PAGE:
Judd Tully was Dakis Joannou’s guest in Athens and on the island of Hydra for the greek collector’s annual presentation of his Contemporary art collection in a different way each Summer:
This viewer was largely bowled over by the submarine-like depth of Joannou’s collection, seeing, for example, 12 major pieces by Robert Gober from 1978–2007, most likely the biggest slice of his work on view since the artist’s midcareer retrospective at the Schaulager in Basel in 2007. (If there were any lingering doubts about Gober’s stature after two of his pieces were bought in at the auctions in New York last month, they seem trivial now.)
As the parade of high-profile guests rambled by, including a fascinating trio of young women from Bahrain, whose couture outshone even the tattooed presence of Ashley Bickerton relaxing on a streamlined sofa near one of his paintings, the gravitas of Joannou’s annual event in Athens sunk in.
The annual Joannou tradition has longer legs this year than in past, thanks to the debut of Slaughterhouse, a new DESTE Foundation project space on Hydra, the fabled Greek island two hours by hydrofoil from Athens. ARTINFO took a trip out to Hydra for the space’s inauguration on Tuesday with the Bahrain women; a flock of artists including Sue Webster, Tim Noble, Bickerton, Cattelan, Fischer, Rirkrit Tiravanija, Wekua, and probably the ghost of Duchamp; and a coven of major art collectors and advisers, from Miami’s Don and Mera Rubell to New Yorker dealer Jeffrey Deitch, a longtime Joannou adviser.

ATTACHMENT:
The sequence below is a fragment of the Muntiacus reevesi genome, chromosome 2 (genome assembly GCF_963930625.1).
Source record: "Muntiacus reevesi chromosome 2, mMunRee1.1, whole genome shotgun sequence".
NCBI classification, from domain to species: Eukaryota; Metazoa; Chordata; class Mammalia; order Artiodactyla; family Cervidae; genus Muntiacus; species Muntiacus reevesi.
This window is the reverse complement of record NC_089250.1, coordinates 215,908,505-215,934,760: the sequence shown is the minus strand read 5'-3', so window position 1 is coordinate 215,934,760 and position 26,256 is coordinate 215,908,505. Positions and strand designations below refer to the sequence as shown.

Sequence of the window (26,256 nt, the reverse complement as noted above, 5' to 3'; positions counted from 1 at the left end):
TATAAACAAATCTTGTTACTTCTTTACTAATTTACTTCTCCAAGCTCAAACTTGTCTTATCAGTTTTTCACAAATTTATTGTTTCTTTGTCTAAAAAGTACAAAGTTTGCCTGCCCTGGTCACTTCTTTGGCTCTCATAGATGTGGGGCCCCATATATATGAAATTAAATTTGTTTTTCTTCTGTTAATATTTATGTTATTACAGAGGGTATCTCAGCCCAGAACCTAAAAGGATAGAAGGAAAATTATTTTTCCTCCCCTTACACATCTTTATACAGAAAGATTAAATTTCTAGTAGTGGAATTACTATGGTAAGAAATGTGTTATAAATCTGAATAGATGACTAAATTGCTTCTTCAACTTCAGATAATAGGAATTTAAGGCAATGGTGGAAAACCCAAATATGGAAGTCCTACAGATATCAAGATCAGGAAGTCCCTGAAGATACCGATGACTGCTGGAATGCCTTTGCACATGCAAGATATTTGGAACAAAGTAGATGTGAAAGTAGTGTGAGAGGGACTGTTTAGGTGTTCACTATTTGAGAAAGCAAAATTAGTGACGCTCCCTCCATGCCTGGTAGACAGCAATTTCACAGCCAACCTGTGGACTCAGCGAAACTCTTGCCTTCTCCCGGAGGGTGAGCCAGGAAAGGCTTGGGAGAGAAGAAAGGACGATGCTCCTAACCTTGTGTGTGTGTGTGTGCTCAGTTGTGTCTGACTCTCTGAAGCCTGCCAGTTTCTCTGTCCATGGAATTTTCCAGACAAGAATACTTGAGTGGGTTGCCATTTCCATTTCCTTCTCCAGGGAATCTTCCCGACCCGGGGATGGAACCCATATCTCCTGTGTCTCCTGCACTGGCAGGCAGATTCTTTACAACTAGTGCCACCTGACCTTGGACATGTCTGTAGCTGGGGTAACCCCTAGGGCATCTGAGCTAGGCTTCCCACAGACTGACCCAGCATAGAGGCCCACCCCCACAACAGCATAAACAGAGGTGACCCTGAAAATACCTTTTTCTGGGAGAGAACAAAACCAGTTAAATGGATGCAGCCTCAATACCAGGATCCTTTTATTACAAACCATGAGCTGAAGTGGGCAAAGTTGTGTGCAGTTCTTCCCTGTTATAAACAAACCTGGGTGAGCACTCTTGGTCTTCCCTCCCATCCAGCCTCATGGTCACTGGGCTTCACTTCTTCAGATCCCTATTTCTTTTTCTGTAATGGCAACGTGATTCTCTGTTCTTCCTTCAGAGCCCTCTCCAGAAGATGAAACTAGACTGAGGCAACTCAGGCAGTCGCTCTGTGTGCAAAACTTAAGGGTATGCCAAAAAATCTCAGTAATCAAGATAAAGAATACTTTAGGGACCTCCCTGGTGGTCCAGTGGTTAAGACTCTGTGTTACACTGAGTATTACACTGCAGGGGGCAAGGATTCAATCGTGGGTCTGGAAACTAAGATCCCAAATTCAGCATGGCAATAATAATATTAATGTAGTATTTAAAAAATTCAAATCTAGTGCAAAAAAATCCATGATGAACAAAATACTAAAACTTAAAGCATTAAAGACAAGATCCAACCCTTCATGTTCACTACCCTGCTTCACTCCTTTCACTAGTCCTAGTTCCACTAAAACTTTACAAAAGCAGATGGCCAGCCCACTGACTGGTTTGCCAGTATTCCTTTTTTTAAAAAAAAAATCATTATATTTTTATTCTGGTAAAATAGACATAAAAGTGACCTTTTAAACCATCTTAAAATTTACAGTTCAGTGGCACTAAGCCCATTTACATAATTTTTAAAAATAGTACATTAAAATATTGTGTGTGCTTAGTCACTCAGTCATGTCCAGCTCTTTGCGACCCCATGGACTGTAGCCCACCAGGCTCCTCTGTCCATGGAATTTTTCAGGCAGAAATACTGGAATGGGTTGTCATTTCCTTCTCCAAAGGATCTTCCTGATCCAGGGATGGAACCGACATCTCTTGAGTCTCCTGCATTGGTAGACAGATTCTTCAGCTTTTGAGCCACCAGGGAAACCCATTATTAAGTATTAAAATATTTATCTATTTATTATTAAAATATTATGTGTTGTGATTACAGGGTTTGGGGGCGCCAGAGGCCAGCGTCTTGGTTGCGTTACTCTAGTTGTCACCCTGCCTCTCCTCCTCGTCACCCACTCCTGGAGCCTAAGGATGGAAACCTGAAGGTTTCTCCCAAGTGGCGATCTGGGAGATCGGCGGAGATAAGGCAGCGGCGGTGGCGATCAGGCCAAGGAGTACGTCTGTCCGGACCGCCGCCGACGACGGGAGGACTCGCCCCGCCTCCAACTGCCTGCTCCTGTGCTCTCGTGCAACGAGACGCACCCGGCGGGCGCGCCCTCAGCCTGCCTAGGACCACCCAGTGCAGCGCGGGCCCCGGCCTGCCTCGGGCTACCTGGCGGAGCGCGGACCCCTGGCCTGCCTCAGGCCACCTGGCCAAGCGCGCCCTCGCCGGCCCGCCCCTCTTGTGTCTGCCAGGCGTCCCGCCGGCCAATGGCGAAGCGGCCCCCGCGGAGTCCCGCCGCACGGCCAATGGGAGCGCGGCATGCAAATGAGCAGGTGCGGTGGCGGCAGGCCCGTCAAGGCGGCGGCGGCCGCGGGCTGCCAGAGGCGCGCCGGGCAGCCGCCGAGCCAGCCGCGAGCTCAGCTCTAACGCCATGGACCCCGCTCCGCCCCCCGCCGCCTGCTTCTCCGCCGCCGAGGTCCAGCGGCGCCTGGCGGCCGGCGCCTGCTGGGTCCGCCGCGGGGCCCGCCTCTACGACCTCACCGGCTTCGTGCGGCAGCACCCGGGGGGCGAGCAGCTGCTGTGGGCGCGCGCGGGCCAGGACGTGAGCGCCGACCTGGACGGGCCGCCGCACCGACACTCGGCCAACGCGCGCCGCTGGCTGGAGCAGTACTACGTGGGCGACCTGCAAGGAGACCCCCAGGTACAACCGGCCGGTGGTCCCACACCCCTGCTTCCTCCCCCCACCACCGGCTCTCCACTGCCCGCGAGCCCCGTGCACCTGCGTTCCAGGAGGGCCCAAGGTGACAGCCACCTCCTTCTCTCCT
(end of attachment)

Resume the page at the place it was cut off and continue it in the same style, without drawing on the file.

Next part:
The space is located in a former slaughterhouse where the island’s goats would meet their fate. Local legend has it that the blood of the animals coursed down a long funnel to the sea below, attracting sharks who slurped up the runoff. That history, plus the myths of Artemis and her golden bow, sunken ships, buried treasure, and local religious lore, gave Matthew Barney and Elizabeth Peyton, who kicked off the space with a first-time collaboration, plenty of raw material to work with.
“Blood of Two: Matthew Barney and Elizabeth Peyton” unfolded with a dawn procession attended by several hundred bleary-eyed pilgrims, including Thomas Struth, who photographed the unfolding Fellini/Bergman/Tarkovsky–like scene from a death-defying, rocky outcropping overlooking Mandraki Bay in the beautiful Aegean Sea. In the almost hallucinatory early light, a fishing boat outfitted with a hoist and black-suited divers brought up a sunken bronze vitrine/sculpture, which contained reliquary-like drawings made by Barney and Peyton.
Nobody Does It Better (ArtInfo)